“Disappeared” Exit Slips and Combining Like Terms


November 2009:

I am sitting at my computer, retooling a lesson on combining like terms for tomorrow. Today’s exit slips told me that Ricardo* was going to be a rockstar, Shaquanna* was fearlessly adding everything (regardless of plus or minus symbols), and Dwayne* had mysteriously “disappeared” his slip, most likely to save face over not understanding anything on the page. Every student would be starting from a different point for tomorrow’s lesson. Rather than drag (or shove) them through a whole-group lesson, I knew I had to differentiate their learning — so I decided to use centers in my lesson.

To set up my centers, I carefully added scaffolded questions to my bell ringer that would help sort my students into low, medium, and high groups. I then planned to spend the majority of my time with the lowest group, checking in on the medium group every ten minutes and ensuring the students in the high group were collaborating to complete the enrichment project.

Unfortunately, when the time came to deliver the lesson, I struggled to rotate through all three centers. It seemed that just as I had left the tables of the medium and high groups, they had one more tiny question to ask that prevented me from jumping back into the low group. Once the class ended, I realized I had roughly spent 40% of my time with the low group, 25% with the medium group, and 35% with the high group; not nearly enough time with those students that needed the majority of my help!

November 2015:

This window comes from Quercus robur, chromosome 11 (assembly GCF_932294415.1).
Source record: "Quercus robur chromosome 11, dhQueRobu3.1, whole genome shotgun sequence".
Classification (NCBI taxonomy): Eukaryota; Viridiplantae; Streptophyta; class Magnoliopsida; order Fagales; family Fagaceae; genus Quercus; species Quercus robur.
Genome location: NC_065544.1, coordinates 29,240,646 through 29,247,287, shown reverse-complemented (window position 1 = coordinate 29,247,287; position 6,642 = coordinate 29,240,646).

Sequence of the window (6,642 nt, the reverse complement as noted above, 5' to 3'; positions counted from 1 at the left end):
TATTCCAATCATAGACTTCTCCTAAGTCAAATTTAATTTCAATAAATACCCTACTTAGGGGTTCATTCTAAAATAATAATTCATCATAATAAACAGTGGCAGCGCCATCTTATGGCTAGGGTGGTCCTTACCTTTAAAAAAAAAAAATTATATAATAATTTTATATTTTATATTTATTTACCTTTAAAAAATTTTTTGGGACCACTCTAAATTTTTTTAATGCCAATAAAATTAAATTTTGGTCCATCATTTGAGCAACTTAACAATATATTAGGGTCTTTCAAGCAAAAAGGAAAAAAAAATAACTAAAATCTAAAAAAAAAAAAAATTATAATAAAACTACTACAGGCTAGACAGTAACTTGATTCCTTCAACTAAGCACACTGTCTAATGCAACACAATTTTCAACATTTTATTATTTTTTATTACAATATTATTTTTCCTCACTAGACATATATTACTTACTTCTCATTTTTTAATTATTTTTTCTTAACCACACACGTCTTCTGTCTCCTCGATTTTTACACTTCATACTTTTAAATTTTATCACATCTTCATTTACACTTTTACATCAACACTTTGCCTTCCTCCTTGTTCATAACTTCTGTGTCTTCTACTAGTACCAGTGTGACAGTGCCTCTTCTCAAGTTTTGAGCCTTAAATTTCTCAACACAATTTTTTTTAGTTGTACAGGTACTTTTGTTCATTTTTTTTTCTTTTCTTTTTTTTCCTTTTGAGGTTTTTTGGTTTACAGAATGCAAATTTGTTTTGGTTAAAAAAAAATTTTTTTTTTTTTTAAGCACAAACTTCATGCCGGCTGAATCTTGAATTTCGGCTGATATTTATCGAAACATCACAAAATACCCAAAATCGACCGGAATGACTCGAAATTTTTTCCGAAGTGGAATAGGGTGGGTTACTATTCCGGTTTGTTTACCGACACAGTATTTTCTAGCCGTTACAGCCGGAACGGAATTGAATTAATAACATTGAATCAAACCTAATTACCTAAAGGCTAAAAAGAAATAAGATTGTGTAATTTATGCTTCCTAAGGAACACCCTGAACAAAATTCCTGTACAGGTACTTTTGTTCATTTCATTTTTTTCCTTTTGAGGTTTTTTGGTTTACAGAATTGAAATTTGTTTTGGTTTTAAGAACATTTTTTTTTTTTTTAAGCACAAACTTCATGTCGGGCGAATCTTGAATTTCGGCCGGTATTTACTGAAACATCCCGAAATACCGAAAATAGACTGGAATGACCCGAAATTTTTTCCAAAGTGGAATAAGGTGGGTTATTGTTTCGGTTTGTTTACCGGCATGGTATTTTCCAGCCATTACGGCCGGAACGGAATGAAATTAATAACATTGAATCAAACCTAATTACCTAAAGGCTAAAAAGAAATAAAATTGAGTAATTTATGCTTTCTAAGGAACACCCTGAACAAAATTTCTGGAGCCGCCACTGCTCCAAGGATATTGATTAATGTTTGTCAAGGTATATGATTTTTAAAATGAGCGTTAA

Now, I wistfully envision that same class, but with each of my students using Classkick on iPads. Classkick changes how I can run centers because it allows me to view any student’s work or question from anywhere in the room. I think of how I could have sat and mentored my low group for 80% of the class, while still providing answers to those quick questions of my medium and high groups through the Classkick app. In fact, I realize I could have seen Dwayne struggling during his exit slip the day before in Classkick and chatted with him after class before he went home defeated by his lack of understanding. I marvel not only at the vast improvement in student learning that I could have offered my students, but more importantly at those intangible relationship-building moments I could have created from my acute understanding of how my students felt about their math, their teacher, and themselves in real-time.

Effective centers have hugely benefitted my students and class culture, and that’s why I’m happy to present “Using Classkick in Centers” — both a video demonstration and quick guide on how teachers are using Classkick to make a difference in their classroom centers. I hope these demonstrative resources can save you some of the frustration I felt in the early days and show you a new way of running centers. Please enjoy, and as always, let me know what you think!

— Laura (laura@classkick.com)

Director of Teacher Happiness, Classkick

*Names have been changed to protect the privacy of students.

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